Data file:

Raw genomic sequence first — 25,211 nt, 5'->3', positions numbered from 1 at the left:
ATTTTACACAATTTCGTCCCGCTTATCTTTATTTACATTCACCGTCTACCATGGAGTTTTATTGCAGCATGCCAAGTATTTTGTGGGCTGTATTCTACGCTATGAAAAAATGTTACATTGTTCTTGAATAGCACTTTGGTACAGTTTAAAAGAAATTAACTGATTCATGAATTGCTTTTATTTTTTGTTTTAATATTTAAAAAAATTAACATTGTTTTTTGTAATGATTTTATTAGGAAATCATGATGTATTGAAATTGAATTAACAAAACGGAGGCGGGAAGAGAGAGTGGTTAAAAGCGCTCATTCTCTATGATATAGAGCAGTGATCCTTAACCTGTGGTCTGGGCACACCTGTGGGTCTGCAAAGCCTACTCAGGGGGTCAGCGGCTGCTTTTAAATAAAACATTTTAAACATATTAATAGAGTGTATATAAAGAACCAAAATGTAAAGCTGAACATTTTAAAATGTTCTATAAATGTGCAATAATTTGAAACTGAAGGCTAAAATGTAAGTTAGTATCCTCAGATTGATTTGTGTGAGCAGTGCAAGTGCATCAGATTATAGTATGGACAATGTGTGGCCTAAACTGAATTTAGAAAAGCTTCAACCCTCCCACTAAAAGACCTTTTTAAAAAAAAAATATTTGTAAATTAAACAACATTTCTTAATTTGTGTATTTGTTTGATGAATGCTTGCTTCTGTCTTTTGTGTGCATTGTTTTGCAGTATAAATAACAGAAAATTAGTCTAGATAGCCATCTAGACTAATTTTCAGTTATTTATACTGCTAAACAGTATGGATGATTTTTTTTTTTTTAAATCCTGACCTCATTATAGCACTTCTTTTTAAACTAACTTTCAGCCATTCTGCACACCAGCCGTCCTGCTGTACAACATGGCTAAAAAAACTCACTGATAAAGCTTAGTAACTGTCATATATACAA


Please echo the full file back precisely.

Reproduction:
Raw genomic sequence first — 25,211 nt, 5'->3', positions numbered from 1 at the left:
ATTTTACACAATTTCGTCCCGCTTATCTTTATTTACATTCACCGTCTACCATGGAGTTTTATTGCAGCATGCCAAGTATTTTGTGGGCTGTATTCTACGCTATGAAAAAATGTTACATTGTTCTTGAATAGCACTTTGGTACAGTTTAAAAGAAATTAACTGATTCATGAATTGCTTTTATTTTTTGTTTTAATATTTAAAAAAATTAACATTGTTTTTTGTAATGATTTTATTAGGAAATCATGATGTATTGAAATTGAATTAACAAAACGGAGGCGGGAAGAGAGAGTGGTTAAAAGCGCTCATTCTCTATGATATAGAGCAGTGATCCTTAACCTGTGGTCTGGGCACACCTGTGGGTCTGCAAAGCCTACTCAGGGGGTCAGCGGCTGCTTTTAAATAAAACATTTTAAACATATTAATAGAGTGTATATAAAGAACCAAAATGTAAAGCTGAACATTTTAAAATGTTCTATAAATGTGCAATAATTTGAAACTGAAGGCTAAAATGTAAGTTAGTATCCTCAGATTGATTTGTGTGAGCAGTGCAAGTGCATCAGATTATAGTATGGACAATGTGTGGCCTAAACTGAATTTAGAAAAGCTTCAACCCTCCCACTAAAAGACCTTTTTAAAAAAAAAATATTTGTAAATTAAACAACATTTCTTAATTTGTGTATTTGTTTGATGAATGCTTGCTTCTGTCTTTTGTGTGCATTGTTTTGCAGTATAAATAACAGAAAATTAGTCTAGATAGCCATCTAGACTAATTTTCAGTTATTTATACTGCTAAACAGTATGGATGATTTTTTTTTTTTTAAATCCTGACCTCATTATAGCACTTCTTTTTAAACTAACTTTCAGCCATTCTGCACACCAGCCGTCCTGCTGTACAACATGGCTAAAAAAACTCACTGATAAAGCTTAGTAACTGTCATATATACAA